Question: Can my auto insurance company cancel me if had two accidents in three years? I have no tickets and no points, and I don’t see where my policy states that I can be canceled for just having accidents.
Answer: Yes, it’s possible that your policy will get canceled if you have two or more car accidents within a three-year period. However, if you are already in the middle of your car insurance policy, it’s more probable that you’ll be non-renewed at the end of your policy term.
No traffic tickets or points on your license is a positive with car insurers, but it won’t make them ignore the fact that you’ve had accidents. (See "Here's how many car accidents you'll have.")
You're sometimes penalized for tickets because they show the potential for you to be a risky driver who could cause an accident. But being in an accident shows that you are an actual risk. Multiple accidents and claims show the insurance company that they are taking on more risk and are more likely to have to pay out claims your behalf.
Insurance companies don’t want to pay out claims, so if you have enough accidents in a short enough period of time, then underwriting rules of many insurers call for you to be canceled or non-renewed.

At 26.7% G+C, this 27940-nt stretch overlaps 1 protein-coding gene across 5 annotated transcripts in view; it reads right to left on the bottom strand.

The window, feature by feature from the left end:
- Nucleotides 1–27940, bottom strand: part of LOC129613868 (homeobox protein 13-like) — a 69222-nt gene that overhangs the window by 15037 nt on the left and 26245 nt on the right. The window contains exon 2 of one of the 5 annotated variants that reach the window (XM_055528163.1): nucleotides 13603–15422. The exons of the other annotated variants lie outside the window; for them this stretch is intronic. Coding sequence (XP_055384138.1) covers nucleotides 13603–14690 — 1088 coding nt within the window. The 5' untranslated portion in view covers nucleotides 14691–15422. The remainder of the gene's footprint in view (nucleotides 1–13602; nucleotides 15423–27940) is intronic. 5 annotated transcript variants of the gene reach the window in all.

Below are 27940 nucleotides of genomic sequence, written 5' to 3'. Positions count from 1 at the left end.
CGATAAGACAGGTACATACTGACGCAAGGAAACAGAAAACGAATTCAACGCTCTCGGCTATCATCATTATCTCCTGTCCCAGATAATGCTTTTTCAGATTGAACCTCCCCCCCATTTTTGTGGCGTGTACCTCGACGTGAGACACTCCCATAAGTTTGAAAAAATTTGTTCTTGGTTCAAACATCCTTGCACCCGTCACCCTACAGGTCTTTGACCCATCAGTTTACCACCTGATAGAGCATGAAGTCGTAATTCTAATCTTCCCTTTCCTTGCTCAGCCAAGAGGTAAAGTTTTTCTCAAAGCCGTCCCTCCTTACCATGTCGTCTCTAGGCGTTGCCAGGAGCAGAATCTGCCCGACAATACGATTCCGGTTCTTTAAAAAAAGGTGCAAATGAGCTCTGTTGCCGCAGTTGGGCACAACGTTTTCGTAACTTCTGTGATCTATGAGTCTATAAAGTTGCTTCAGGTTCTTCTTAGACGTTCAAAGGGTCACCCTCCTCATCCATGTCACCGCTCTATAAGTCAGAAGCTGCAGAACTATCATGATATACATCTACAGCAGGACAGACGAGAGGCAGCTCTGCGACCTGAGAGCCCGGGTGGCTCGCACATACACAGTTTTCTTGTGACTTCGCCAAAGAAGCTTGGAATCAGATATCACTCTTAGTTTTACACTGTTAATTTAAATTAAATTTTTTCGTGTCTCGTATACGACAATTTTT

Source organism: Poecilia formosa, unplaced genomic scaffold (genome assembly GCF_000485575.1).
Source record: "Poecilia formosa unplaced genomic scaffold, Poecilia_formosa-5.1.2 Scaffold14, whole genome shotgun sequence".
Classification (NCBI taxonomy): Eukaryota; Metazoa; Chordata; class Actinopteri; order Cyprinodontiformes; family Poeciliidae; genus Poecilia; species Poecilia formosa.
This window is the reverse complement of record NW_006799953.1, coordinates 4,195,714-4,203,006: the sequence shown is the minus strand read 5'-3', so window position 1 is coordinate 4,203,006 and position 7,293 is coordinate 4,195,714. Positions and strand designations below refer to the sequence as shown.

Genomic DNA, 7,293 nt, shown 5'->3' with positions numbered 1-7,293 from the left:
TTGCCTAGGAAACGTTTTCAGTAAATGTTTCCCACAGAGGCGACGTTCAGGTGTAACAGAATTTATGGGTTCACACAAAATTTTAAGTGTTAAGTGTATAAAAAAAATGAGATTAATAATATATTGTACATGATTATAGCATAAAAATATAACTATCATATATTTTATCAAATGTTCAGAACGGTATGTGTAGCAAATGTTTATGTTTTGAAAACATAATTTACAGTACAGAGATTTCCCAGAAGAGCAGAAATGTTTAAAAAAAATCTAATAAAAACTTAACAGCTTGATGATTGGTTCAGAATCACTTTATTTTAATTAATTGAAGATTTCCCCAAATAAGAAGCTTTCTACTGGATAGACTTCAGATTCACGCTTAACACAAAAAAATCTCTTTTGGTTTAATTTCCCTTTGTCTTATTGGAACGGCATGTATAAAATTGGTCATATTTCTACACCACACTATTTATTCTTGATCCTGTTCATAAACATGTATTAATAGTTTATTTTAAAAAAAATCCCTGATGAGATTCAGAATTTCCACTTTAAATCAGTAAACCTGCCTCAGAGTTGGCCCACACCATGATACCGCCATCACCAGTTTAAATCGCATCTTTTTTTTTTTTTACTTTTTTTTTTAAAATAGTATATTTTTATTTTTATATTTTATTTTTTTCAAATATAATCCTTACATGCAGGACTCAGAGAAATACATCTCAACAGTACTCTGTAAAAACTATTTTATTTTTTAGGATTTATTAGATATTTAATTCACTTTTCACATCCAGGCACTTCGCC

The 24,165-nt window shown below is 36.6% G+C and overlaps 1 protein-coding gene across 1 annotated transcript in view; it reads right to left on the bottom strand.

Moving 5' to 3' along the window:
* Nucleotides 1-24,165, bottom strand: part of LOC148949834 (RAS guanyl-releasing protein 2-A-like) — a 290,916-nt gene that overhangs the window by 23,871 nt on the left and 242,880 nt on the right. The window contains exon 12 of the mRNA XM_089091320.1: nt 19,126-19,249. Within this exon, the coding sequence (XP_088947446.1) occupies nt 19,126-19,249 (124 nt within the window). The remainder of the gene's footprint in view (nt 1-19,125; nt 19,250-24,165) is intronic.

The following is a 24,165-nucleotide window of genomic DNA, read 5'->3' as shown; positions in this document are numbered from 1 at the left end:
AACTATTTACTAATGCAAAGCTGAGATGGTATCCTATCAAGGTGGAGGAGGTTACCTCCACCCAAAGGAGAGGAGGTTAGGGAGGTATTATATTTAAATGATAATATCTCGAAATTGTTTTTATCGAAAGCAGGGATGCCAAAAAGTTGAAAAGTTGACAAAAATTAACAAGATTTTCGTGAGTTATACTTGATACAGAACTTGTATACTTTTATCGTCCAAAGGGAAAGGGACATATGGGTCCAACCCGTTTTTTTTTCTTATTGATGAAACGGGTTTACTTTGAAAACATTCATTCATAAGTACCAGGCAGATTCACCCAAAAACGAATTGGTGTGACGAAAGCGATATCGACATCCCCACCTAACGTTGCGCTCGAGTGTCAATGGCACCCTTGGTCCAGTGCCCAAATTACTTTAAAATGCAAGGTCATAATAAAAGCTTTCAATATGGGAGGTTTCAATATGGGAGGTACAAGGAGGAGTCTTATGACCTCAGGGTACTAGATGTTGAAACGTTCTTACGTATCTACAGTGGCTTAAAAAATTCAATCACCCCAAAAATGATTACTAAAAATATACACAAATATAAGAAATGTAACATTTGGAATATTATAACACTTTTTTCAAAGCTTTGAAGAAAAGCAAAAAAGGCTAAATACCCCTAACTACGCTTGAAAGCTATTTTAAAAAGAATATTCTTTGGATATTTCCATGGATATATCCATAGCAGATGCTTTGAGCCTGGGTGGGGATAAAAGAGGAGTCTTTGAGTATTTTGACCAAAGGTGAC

State laws vary, but typically it’s easier for an auto insurance provider to non-renew a policy than to cancel it. A non-renewal may feel like a cancellation to you, but it is different.
The cancellation of your policy occurs during the term of your policy. State laws generally govern the reasons you can be canceled, like non-payment of premium payments, fraud or misrepresentation, or the suspension or revocation of the license of an insured driver.
In some states, during the first 60 days an insurance company has more flexibility in the reasons they can cancel you, such as if your insurer discovers you don’t meet their underwriting guidelines.
A non-renewal differs because it occurs at the end of your policy, when you’re informed that your insurer will no longer continue your policy. Non-renewals happen for various reasons; all based on your carrier’s underwriting guidelines, which are governed by state laws. Most often non-renewals are due to an insured having a driving record that has multiple at-fault accidents or motor vehicle violations.
Check with your insurance regulator why non-renewals and cancellations are allowed in your state.
If you do get canceled or non-renewed, take a minute to be angry if you want, but remember that not all car insurance companies follow the same rating rules, so it’s time to move on.
You can easily comparison shop for a new car insurance policy and buy immediately. It’s possible that you’ll find a new insurance company that will not only take you as a client, but that doesn’t rate as heavily on accidents, allowing you to pay cheaper car insurance rates and come out ahead.